Alistair Cantor reviews the Supreme Court’s decision on the appropriate rate of deductions from pay for striking workers. The ruling is likely to have implications for most professionals on annual contracts paid monthly.
The Appellants are employed at the Respondent’s sixth form college, with contracts of employment incorporating terms relating to working time from a collective agreement relating to the employment of sixth form college teachers. Under said terms, an employer may withhold pay for days spent on strike.
The Appellants went on strike for one day on 30 November 2011, following which the Respondent made deductions from their pay at a rate of 1/260 of their annual pay, the figure of 260 representing the number of week days in a calendar year. The Appellants contended the appropriate figure was 1/365 pursuant to s2 of the Apportionment Act 1870 (“the Act”). That section is entitled “Rents, &c to accrue from day to day and be apportionable in respect of time” and provides as follows:
“All rents, annuities, dividends, and other periodical payments in the nature of income (whether reserved or made payable under an instrument in writing or otherwise) shall, like interest on money lent, be considered as accruing from day to day, and shall be apportionable in respect of time accordingly.”
“Annuities” included salaries (s5). Section 7 of the Act stated that it did not apply where stipulation was made to the contrary and in particular “to any case in which it is or shall be expressly stipulated that no apportionment shall take place”.
The Appellants issued proceedings in the County Court at Birmingham for breach of contract. Following issue, Jay J handed down judgment in Amey v Peter Symonds College  EWHC 2788 (QB), determining the same issue in favour of the employer, which was not appealed. Accepting the county court was bound by that decision, the Appellants consented to judgment being entered so that an appeal could be made to the Court of Appeal. The Court of Appeal dismissed the appeal on 14 May 2015 ( EWCA Civ 455), following which the Appellant were granted permission to appeal.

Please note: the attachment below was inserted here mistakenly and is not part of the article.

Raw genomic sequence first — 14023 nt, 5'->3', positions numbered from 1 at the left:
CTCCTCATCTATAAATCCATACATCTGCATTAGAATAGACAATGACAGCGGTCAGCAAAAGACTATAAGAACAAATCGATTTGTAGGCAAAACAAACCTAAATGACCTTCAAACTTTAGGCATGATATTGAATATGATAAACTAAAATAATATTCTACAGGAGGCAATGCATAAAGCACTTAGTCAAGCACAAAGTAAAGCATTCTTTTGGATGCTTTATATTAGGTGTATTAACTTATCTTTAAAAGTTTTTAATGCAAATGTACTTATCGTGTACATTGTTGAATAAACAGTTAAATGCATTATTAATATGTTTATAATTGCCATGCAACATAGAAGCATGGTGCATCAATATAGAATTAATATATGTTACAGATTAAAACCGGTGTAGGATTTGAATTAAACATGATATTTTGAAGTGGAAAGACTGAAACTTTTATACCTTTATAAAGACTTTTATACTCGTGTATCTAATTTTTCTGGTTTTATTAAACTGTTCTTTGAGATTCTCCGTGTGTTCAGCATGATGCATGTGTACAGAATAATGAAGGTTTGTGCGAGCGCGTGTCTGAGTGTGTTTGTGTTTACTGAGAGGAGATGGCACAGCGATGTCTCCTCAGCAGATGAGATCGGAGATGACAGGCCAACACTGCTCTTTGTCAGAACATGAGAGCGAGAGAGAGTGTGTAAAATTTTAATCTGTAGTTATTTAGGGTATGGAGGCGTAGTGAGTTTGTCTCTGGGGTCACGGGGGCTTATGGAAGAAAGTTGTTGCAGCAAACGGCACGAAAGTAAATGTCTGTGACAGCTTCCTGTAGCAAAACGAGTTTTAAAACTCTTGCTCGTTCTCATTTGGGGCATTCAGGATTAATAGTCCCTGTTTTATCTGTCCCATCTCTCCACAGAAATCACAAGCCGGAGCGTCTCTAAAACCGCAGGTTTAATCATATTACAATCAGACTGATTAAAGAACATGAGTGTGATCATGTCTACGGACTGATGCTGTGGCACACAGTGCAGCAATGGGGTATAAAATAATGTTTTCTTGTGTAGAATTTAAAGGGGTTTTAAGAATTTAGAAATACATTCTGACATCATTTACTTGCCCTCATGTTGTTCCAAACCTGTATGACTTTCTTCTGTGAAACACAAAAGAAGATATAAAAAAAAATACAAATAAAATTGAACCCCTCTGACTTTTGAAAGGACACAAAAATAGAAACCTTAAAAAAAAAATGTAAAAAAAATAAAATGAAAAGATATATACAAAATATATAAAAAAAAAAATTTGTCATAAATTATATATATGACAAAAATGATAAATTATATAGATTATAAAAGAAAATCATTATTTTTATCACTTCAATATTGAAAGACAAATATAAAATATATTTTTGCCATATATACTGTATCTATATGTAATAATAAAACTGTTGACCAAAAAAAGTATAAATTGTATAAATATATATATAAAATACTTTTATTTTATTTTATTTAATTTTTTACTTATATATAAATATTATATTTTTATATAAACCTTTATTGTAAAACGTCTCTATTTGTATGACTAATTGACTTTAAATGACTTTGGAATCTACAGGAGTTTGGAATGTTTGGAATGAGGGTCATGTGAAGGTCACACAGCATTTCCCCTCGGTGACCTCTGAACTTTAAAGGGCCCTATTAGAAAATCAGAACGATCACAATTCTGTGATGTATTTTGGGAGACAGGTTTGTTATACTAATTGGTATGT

The issues on the appeal
Lord Clarke, with whom the court unanimously agreed, gave judgment. The issues before the Supreme Court were :
- whether the appellants’ contracts of employment provided expressly or by necessary implication for their salary to be paid to them pro rata in respect of divisible obligations to perform work on each day of directed time so that the Act had no application to the case;
- what was meant by “accruing from day to day” in section 2 of the Act; and
- what was the correct construction of section 7 of the Act.
On the first issue, the Respondents argued : (1) The Act was made to address mischiefs which arise in the context of periodic payments which are entire indivisible payments. (2) The contracts in this case provide impliedly for the appellants to be paid periodically in respect only of the work they do in directed time. (3) Therefore the periodic payments were impliedly divisible.